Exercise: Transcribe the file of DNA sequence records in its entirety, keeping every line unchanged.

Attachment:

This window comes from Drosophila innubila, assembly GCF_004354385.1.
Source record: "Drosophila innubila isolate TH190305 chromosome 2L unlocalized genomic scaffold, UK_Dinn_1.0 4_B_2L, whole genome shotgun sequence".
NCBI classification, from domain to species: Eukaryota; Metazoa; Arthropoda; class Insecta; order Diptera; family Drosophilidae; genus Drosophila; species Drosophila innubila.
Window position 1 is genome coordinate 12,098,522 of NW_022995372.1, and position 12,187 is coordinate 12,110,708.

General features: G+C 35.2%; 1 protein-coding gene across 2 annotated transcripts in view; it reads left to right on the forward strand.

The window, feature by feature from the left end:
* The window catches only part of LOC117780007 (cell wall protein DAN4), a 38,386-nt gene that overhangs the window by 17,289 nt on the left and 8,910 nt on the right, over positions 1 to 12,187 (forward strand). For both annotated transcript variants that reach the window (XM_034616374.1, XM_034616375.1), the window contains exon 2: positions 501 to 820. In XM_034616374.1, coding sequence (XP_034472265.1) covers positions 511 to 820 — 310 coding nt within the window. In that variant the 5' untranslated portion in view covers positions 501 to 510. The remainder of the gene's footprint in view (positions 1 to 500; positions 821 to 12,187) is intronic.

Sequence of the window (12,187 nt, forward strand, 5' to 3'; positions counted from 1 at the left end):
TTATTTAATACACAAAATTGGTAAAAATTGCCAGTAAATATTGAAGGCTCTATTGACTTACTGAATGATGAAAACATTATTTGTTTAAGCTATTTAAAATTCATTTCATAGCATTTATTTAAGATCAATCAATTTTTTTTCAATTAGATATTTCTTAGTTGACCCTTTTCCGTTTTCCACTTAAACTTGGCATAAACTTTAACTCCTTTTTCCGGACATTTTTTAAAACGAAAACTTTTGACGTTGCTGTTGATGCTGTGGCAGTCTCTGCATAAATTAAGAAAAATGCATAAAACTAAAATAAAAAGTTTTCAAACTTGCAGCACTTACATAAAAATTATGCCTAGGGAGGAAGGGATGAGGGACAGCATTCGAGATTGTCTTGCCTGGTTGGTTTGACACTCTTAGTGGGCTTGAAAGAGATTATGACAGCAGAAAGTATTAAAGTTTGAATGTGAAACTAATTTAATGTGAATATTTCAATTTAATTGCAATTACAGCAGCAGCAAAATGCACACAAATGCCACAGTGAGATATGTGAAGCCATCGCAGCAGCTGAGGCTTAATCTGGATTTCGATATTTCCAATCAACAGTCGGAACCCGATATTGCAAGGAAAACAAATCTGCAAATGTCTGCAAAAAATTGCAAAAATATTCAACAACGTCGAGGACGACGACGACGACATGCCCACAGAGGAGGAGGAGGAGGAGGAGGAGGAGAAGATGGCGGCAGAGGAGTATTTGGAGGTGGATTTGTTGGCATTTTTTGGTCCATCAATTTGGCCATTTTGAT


This window comes from Drosophila innubila, assembly GCF_004354385.1.
Source record: "Drosophila innubila isolate TH190305 chromosome 2L unlocalized genomic scaffold, UK_Dinn_1.0 4_B_2L, whole genome shotgun sequence".
NCBI classification, from domain to species: Eukaryota; Metazoa; Arthropoda; class Insecta; order Diptera; family Drosophilidae; genus Drosophila; species Drosophila innubila.
Window position 1 is genome coordinate 12,098,522 of NW_022995372.1, and position 12,187 is coordinate 12,110,708.

General features: G+C 35.2%; 1 protein-coding gene across 2 annotated transcripts in view; it reads left to right on the forward strand.

The window, feature by feature from the left end:
* The window catches only part of LOC117780007 (cell wall protein DAN4), a 38,386-nt gene that overhangs the window by 17,289 nt on the left and 8,910 nt on the right, over positions 1 to 12,187 (forward strand). For both annotated transcript variants that reach the window (XM_034616374.1, XM_034616375.1), the window contains exon 2: positions 501 to 820. In XM_034616374.1, coding sequence (XP_034472265.1) covers positions 511 to 820 — 310 coding nt within the window. In that variant the 5' untranslated portion in view covers positions 501 to 510. The remainder of the gene's footprint in view (positions 1 to 500; positions 821 to 12,187) is intronic.

Sequence of the window (12,187 nt, forward strand, 5' to 3'; positions counted from 1 at the left end):
TTATTTAATACACAAAATTGGTAAAAATTGCCAGTAAATATTGAAGGCTCTATTGACTTACTGAATGATGAAAACATTATTTGTTTAAGCTATTTAAAATTCATTTCATAGCATTTATTTAAGATCAATCAATTTTTTTTCAATTAGATATTTCTTAGTTGACCCTTTTCCGTTTTCCACTTAAACTTGGCATAAACTTTAACTCCTTTTTCCGGACATTTTTTAAAACGAAAACTTTTGACGTTGCTGTTGATGCTGTGGCAGTCTCTGCATAAATTAAGAAAAATGCATAAAACTAAAATAAAAAGTTTTCAAACTTGCAGCACTTACATAAAAATTATGCCTAGGGAGGAAGGGATGAGGGACAGCATTCGAGATTGTCTTGCCTGGTTGGTTTGACACTCTTAGTGGGCTTGAAAGAGATTATGACAGCAGAAAGTATTAAAGTTTGAATGTGAAACTAATTTAATGTGAATATTTCAATTTAATTGCAATTACAGCAGCAGCAAAATGCACACAAATGCCACAGTGAGATATGTGAAGCCATCGCAGCAGCTGAGGCTTAATCTGGATTTCGATATTTCCAATCAACAGTCGGAACCCGATATTGCAAGGAAAACAAATCTGCAAATGTCTGCAAAAAATTGCAAAAATATTCAACAACGTCGAGGACGACGACGACGACATGCCCACAGAGGAGGAGGAGGAGGAGGAGGAGGAGAAGATGGCGGCAGAGGAGTATTTGGAGGTGGATTTGTTGGCATTTTTTGGTCCATCAATTTGGCCATTTTGAT